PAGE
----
Vice-president, Marketing and Technical Sales, LaFarge Corporation, Southfield, MI
Associate professor, Toronto University, Toronto, Ont.
(Received 27 September 1998; accepted 9 July 1999)
This paper presents data from laboratory studies to assess the suitability of the accelerated mortar bar test (CSA A23.2-25A and ASTM C 1260) as a method for evaluating the effect of mineral admixtures on expansion due to alkali-silica reaction (ASR). A wide range of materials such as fly ash, slag, silica fume and natural pozzolans have been tested at different replacement levels in combination with various reactive aggregates including siliceous limestone, greywacke, granite and sandstone. Results are presented for 70 different material combinations tested by both the accelerated test and the Canadian Standards Association concrete prism test (CSA A23.2-14A and ASTM C 1293).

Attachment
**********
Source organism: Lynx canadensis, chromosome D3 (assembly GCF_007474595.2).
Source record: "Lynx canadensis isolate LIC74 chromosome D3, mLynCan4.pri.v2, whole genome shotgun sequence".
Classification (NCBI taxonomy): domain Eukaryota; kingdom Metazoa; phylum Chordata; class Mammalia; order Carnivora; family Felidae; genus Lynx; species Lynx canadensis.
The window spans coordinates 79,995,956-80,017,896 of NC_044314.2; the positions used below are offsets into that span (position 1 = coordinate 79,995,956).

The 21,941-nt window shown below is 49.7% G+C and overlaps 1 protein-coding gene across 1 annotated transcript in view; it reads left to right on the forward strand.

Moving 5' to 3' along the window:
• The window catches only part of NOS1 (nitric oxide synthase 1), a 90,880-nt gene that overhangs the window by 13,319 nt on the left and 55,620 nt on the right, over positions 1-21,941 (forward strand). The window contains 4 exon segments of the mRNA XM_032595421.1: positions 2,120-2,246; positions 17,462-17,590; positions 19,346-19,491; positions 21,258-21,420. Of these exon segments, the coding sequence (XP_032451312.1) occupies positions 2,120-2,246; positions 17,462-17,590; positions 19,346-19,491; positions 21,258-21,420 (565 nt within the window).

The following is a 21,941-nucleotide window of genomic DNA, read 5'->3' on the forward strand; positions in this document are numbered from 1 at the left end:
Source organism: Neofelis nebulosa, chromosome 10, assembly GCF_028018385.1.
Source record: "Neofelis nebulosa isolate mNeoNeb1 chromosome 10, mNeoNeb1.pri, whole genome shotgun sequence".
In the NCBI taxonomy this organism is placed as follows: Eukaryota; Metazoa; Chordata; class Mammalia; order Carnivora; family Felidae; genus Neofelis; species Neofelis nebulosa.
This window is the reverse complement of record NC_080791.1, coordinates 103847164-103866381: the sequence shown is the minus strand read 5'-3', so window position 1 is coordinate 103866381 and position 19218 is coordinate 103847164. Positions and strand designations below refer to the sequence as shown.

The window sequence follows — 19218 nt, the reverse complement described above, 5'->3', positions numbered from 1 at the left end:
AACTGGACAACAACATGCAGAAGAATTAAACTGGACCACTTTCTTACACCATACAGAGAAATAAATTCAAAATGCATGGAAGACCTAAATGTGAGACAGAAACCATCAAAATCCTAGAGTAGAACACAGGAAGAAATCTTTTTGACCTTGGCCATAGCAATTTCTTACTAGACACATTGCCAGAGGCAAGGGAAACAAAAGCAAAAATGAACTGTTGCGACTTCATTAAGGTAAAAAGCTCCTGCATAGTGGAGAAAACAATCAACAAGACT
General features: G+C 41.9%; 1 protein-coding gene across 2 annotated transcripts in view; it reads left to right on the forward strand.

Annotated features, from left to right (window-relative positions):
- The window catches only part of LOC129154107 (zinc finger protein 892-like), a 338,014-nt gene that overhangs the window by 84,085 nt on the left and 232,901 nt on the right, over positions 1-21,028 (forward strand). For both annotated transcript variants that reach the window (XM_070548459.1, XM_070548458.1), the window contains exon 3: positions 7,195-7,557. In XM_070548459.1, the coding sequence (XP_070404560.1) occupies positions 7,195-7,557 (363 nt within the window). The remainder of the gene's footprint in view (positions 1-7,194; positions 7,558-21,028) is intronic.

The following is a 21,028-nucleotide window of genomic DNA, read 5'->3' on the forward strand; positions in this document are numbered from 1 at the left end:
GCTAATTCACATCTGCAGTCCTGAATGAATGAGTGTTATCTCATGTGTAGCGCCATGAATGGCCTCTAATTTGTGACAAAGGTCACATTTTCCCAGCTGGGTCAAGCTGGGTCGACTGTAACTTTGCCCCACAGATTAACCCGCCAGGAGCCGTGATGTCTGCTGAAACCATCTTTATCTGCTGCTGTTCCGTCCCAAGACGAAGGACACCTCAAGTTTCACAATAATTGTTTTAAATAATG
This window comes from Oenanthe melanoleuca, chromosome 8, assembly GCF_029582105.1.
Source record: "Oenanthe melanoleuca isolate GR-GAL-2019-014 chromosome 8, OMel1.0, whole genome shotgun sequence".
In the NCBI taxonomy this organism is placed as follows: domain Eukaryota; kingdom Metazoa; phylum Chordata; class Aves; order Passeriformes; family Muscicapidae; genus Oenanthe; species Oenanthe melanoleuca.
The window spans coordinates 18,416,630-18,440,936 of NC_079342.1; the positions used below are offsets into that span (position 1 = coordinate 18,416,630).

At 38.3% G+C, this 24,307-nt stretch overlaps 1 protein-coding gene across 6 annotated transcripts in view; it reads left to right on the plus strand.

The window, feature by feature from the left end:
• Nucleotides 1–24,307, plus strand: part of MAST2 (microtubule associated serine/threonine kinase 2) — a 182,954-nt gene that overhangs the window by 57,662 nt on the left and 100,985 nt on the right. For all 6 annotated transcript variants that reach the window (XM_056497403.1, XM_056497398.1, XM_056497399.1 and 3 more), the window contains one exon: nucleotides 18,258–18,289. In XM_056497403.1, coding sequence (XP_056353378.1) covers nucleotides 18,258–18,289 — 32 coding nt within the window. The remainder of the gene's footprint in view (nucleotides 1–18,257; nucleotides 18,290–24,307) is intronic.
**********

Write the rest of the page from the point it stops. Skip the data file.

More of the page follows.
For aggregates that were shown to be deleteriously reactive by both test methods there was a generally good agreement between the test results when the failure criteria used were expansion of mortar bars at 14 days > 0.10% and expansion of concrete prisms at 2 years > 0.040%. Only 5 out of 70 mixtures passed the mortar bar test and failed the concrete prism test and in two these 5 cases the extent of failure was insignificant (that is, 0.042% expansion at 2 years in both cases). It is concluded that combinations of pozzolans and reactive aggregates that pass the accelerated mortar bar test can be used in the field with a very low (and acceptable) risk of deleterious expansion due to ASR.
A large number of the mortar bars were subjected to pore solution expression and analysis after 14 days in 1 M NaOH at 80°C. There is a broad correlation between the pore solution alkalinity and expansion at the end of the test. This suggests that the mineral admixtures suppress expansion in this test by reducing both the alkalinity of the pore solution in the bar and the penetration (diffusion) of alkalis into the bar from the host solution.
Paper ID: CCA10429J